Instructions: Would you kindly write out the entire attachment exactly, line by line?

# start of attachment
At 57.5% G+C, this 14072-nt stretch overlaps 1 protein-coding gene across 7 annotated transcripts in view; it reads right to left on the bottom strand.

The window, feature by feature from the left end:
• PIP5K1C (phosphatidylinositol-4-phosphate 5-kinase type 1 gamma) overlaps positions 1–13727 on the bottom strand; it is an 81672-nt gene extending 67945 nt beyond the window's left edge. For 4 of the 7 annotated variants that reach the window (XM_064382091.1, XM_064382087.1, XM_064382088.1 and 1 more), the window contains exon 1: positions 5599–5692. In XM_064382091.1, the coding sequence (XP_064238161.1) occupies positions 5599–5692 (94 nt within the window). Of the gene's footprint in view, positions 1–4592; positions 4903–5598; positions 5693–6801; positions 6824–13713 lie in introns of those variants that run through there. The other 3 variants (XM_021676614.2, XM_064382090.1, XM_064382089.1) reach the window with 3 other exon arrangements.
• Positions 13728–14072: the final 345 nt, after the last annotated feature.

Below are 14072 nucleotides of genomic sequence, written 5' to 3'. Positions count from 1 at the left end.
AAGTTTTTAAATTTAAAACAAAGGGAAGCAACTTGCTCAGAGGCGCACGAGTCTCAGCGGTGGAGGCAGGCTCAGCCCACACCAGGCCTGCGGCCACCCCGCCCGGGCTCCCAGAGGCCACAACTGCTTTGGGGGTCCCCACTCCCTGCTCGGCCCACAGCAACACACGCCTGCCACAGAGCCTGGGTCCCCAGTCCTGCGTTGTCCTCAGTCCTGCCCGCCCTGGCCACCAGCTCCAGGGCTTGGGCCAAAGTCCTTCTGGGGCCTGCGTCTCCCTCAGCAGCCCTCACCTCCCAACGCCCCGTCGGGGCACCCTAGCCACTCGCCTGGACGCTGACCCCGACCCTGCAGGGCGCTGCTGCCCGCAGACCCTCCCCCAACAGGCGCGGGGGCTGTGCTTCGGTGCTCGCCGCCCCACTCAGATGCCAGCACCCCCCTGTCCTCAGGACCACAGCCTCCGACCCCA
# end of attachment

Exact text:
At 57.5% G+C, this 14072-nt stretch overlaps 1 protein-coding gene across 7 annotated transcripts in view; it reads right to left on the bottom strand.

The window, feature by feature from the left end:
• PIP5K1C (phosphatidylinositol-4-phosphate 5-kinase type 1 gamma) overlaps positions 1–13727 on the bottom strand; it is an 81672-nt gene extending 67945 nt beyond the window's left edge. For 4 of the 7 annotated variants that reach the window (XM_064382091.1, XM_064382087.1, XM_064382088.1 and 1 more), the window contains exon 1: positions 5599–5692. In XM_064382091.1, the coding sequence (XP_064238161.1) occupies positions 5599–5692 (94 nt within the window). Of the gene's footprint in view, positions 1–4592; positions 4903–5598; positions 5693–6801; positions 6824–13713 lie in introns of those variants that run through there. The other 3 variants (XM_021676614.2, XM_064382090.1, XM_064382089.1) reach the window with 3 other exon arrangements.
• Positions 13728–14072: the final 345 nt, after the last annotated feature.

Below are 14072 nucleotides of genomic sequence, written 5' to 3'. Positions count from 1 at the left end.
AAGTTTTTAAATTTAAAACAAAGGGAAGCAACTTGCTCAGAGGCGCACGAGTCTCAGCGGTGGAGGCAGGCTCAGCCCACACCAGGCCTGCGGCCACCCCGCCCGGGCTCCCAGAGGCCACAACTGCTTTGGGGGTCCCCACTCCCTGCTCGGCCCACAGCAACACACGCCTGCCACAGAGCCTGGGTCCCCAGTCCTGCGTTGTCCTCAGTCCTGCCCGCCCTGGCCACCAGCTCCAGGGCTTGGGCCAAAGTCCTTCTGGGGCCTGCGTCTCCCTCAGCAGCCCTCACCTCCCAACGCCCCGTCGGGGCACCCTAGCCACTCGCCTGGACGCTGACCCCGACCCTGCAGGGCGCTGCTGCCCGCAGACCCTCCCCCAACAGGCGCGGGGGCTGTGCTTCGGTGCTCGCCGCCCCACTCAGATGCCAGCACCCCCCTGTCCTCAGGACCACAGCCTCCGACCCCA